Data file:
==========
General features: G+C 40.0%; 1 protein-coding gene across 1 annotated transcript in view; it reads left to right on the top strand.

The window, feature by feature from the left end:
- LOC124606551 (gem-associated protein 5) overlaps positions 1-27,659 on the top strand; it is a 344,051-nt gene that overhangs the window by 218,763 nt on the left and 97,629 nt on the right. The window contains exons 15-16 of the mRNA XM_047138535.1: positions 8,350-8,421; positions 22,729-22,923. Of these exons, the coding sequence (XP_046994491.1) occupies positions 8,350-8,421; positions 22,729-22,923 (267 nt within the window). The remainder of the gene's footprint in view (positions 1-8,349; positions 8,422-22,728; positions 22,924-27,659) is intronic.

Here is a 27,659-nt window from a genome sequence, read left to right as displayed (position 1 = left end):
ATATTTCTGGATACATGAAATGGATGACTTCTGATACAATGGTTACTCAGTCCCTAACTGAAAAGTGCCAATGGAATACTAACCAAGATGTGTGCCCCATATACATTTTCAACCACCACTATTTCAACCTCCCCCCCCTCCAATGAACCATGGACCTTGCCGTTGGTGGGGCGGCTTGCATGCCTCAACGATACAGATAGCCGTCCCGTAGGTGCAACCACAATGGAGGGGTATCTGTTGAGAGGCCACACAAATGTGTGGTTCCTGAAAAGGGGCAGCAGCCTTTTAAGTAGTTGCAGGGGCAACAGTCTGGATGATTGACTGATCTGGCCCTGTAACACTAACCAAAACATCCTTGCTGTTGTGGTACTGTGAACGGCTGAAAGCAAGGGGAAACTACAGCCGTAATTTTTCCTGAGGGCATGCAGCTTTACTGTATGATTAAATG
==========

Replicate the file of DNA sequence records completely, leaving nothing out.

General features: G+C 40.0%; 1 protein-coding gene across 1 annotated transcript in view; it reads left to right on the top strand.

The window, feature by feature from the left end:
- LOC124606551 (gem-associated protein 5) overlaps positions 1-27,659 on the top strand; it is a 344,051-nt gene that overhangs the window by 218,763 nt on the left and 97,629 nt on the right. The window contains exons 15-16 of the mRNA XM_047138535.1: positions 8,350-8,421; positions 22,729-22,923. Of these exons, the coding sequence (XP_046994491.1) occupies positions 8,350-8,421; positions 22,729-22,923 (267 nt within the window). The remainder of the gene's footprint in view (positions 1-8,349; positions 8,422-22,728; positions 22,924-27,659) is intronic.

Here is a 27,659-nt window from a genome sequence, read left to right as displayed (position 1 = left end):
ATATTTCTGGATACATGAAATGGATGACTTCTGATACAATGGTTACTCAGTCCCTAACTGAAAAGTGCCAATGGAATACTAACCAAGATGTGTGCCCCATATACATTTTCAACCACCACTATTTCAACCTCCCCCCCCTCCAATGAACCATGGACCTTGCCGTTGGTGGGGCGGCTTGCATGCCTCAACGATACAGATAGCCGTCCCGTAGGTGCAACCACAATGGAGGGGTATCTGTTGAGAGGCCACACAAATGTGTGGTTCCTGAAAAGGGGCAGCAGCCTTTTAAGTAGTTGCAGGGGCAACAGTCTGGATGATTGACTGATCTGGCCCTGTAACACTAACCAAAACATCCTTGCTGTTGTGGTACTGTGAACGGCTGAAAGCAAGGGGAAACTACAGCCGTAATTTTTCCTGAGGGCATGCAGCTTTACTGTATGATTAAATG